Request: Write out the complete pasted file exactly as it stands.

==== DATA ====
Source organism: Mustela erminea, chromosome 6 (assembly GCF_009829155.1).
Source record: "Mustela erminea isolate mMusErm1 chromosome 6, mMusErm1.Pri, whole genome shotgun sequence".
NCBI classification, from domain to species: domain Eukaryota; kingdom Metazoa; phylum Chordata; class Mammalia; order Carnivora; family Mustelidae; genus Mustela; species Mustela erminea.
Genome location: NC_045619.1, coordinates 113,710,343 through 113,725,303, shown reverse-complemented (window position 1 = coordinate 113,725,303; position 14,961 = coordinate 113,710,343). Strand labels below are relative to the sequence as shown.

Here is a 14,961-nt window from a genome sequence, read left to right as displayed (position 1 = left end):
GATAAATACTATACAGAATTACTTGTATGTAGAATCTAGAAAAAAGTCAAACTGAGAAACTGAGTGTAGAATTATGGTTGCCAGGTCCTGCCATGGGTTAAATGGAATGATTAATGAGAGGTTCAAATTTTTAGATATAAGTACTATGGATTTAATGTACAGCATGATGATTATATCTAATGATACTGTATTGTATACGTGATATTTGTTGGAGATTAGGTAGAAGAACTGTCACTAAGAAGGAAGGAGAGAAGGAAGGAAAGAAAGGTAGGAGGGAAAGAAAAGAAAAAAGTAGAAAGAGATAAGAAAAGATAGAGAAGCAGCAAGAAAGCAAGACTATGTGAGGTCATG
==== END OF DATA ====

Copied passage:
Source organism: Mustela erminea, chromosome 6 (assembly GCF_009829155.1).
Source record: "Mustela erminea isolate mMusErm1 chromosome 6, mMusErm1.Pri, whole genome shotgun sequence".
NCBI classification, from domain to species: domain Eukaryota; kingdom Metazoa; phylum Chordata; class Mammalia; order Carnivora; family Mustelidae; genus Mustela; species Mustela erminea.
Genome location: NC_045619.1, coordinates 113,710,343 through 113,725,303, shown reverse-complemented (window position 1 = coordinate 113,725,303; position 14,961 = coordinate 113,710,343). Strand labels below are relative to the sequence as shown.

Here is a 14,961-nt window from a genome sequence, read left to right as displayed (position 1 = left end):
GATAAATACTATACAGAATTACTTGTATGTAGAATCTAGAAAAAAGTCAAACTGAGAAACTGAGTGTAGAATTATGGTTGCCAGGTCCTGCCATGGGTTAAATGGAATGATTAATGAGAGGTTCAAATTTTTAGATATAAGTACTATGGATTTAATGTACAGCATGATGATTATATCTAATGATACTGTATTGTATACGTGATATTTGTTGGAGATTAGGTAGAAGAACTGTCACTAAGAAGGAAGGAGAGAAGGAAGGAAAGAAAGGTAGGAGGGAAAGAAAAGAAAAAAGTAGAAAGAGATAAGAAAAGATAGAGAAGCAGCAAGAAAGCAAGACTATGTGAGGTCATG